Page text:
British Columbia gets the top ranking in a comprehensive "green" report card being issued today that evaluates the environmental performance of Canadian provinces and territories.
The comparison, calculated by Toronto-based Corporate Knights magazine, rates Ontario and the three sparsely populated territories just behind British Columbia. But the next best ranking is more of a surprise: Alberta beats out Quebec, Manitoba, Saskatchewan and all the Atlantic provinces.
One reason for Alberta's relatively high position is that the study looked at many environmental factors beyond greenhouse-gas emissions. It ranked each province on 10 key categories, including water use, biodiversity, waste management, energy consumption and transportation. (The results were weighted by population or gross domestic product, to adjust for the varying sizes of the provinces.)
Alberta gets top marks for a high percentage of sustainable forests, for instance, and for a large number of green-certified homes.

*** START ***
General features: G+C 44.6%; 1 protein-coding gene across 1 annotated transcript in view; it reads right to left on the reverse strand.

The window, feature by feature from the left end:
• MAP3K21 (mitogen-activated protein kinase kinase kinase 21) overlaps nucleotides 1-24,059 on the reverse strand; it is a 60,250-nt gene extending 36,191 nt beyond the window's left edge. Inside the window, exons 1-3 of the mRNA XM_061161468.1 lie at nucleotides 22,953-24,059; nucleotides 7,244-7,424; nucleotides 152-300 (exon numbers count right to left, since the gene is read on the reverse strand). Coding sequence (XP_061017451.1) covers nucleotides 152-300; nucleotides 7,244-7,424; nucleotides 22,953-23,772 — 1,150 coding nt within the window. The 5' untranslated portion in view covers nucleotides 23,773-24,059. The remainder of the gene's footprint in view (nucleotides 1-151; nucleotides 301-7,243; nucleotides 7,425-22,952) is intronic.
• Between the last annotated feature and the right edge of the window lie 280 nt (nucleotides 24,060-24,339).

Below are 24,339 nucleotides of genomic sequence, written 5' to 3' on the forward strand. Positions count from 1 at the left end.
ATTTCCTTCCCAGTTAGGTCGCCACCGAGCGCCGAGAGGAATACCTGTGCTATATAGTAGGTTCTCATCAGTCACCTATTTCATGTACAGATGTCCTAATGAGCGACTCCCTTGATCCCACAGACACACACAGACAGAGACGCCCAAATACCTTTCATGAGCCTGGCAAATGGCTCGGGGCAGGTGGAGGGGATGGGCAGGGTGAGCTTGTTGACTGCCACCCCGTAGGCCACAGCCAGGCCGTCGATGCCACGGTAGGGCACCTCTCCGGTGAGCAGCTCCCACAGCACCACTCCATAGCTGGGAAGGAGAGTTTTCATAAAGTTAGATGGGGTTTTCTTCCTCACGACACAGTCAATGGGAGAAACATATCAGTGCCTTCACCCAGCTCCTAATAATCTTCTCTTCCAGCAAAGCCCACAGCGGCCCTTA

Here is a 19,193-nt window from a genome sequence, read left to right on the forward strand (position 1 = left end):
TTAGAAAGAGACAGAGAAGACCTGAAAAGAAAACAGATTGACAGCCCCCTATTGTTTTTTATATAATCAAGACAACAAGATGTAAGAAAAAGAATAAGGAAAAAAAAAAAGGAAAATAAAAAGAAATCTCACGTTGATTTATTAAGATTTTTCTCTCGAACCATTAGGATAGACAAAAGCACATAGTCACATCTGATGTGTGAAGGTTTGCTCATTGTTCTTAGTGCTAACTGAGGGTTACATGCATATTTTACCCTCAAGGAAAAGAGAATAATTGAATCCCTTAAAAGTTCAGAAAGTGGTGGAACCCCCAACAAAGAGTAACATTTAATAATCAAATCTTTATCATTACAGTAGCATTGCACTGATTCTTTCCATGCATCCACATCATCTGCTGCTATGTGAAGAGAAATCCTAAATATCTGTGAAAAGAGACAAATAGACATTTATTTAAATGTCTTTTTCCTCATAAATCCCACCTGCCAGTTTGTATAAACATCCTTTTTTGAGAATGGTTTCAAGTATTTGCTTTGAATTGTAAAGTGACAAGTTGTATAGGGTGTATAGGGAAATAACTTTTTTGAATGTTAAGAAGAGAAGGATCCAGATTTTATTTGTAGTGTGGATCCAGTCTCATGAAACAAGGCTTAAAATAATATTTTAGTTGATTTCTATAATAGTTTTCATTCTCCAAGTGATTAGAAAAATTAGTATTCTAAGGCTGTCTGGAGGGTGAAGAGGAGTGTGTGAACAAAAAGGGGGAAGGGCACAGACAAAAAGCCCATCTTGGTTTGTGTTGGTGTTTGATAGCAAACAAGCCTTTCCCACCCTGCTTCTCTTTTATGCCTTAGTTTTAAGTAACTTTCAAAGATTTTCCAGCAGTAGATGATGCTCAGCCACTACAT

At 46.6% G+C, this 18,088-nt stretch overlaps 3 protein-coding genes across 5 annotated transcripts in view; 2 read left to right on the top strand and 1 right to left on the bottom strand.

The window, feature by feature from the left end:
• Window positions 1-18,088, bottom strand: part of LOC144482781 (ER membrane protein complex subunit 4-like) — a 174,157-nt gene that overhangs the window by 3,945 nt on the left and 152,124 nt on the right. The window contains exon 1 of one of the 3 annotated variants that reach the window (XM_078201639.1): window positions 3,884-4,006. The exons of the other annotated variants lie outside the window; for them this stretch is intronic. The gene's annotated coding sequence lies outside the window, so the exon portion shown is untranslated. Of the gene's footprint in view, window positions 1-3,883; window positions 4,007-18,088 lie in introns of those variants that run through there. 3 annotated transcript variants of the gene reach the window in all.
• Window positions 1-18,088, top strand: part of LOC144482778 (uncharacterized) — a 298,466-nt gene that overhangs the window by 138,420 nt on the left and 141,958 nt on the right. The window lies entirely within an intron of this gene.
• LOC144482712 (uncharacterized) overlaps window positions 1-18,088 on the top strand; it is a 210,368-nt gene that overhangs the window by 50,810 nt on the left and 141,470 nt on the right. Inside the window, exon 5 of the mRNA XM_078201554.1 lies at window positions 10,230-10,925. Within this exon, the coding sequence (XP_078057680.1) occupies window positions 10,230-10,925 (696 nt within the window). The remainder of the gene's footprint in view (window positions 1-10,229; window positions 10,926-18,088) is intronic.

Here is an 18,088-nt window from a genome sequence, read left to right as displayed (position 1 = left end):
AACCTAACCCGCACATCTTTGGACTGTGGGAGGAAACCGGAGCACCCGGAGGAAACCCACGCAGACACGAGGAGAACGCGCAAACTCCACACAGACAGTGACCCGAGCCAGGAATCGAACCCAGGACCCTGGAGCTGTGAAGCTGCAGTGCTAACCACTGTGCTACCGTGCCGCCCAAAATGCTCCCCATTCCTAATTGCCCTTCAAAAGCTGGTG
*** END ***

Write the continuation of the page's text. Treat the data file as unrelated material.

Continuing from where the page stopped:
"Climate change and greenhouse gases have become the pre-eminent definer of [environmental]performance," said Corporate Knights editor Toby Heaps. "[But]biodiversity, green jobs and waste per capita are also important."
A new land-use framework that is in the works in Alberta will probably further strengthen its position in the future, Mr. Heaps said.
Still, Alberta does come dead last on the air-quality score, mainly because of its greenhouse-gas emissions.
British Columbia's No. 1 ranking results from its top position in providing green jobs, constructing green buildings, growing organic food and its efficient use of energy.
At the bottom of the list is Prince Edward Island. While it is known as a green oasis, the province came out badly because of its poor energy efficiency, high dependence on cars, few green buildings and its almost complete lack of protected land.
Quebec's relatively low ranking is partly a result of its notoriously leaky water infrastructure, which boosts its per capita water use, Mr. Heaps said. The province also has a relatively small proportion of land set aside for ecological preservation.
It did, however, rank first for carbon efficiency per unit of economic output, thanks to its hydroelectric generating capacity.
Mr. Heaps said this is the first broad grading of Canada's ecological performance that looks at the relative strengths of the provinces. He said he hopes it prompts a more nuanced analysis of provincial government policies.
The magazine didn't conduct new research for the report but compiled the information from government data and surveys conducted by independent environmental organizations.
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Source: Corporate Knights
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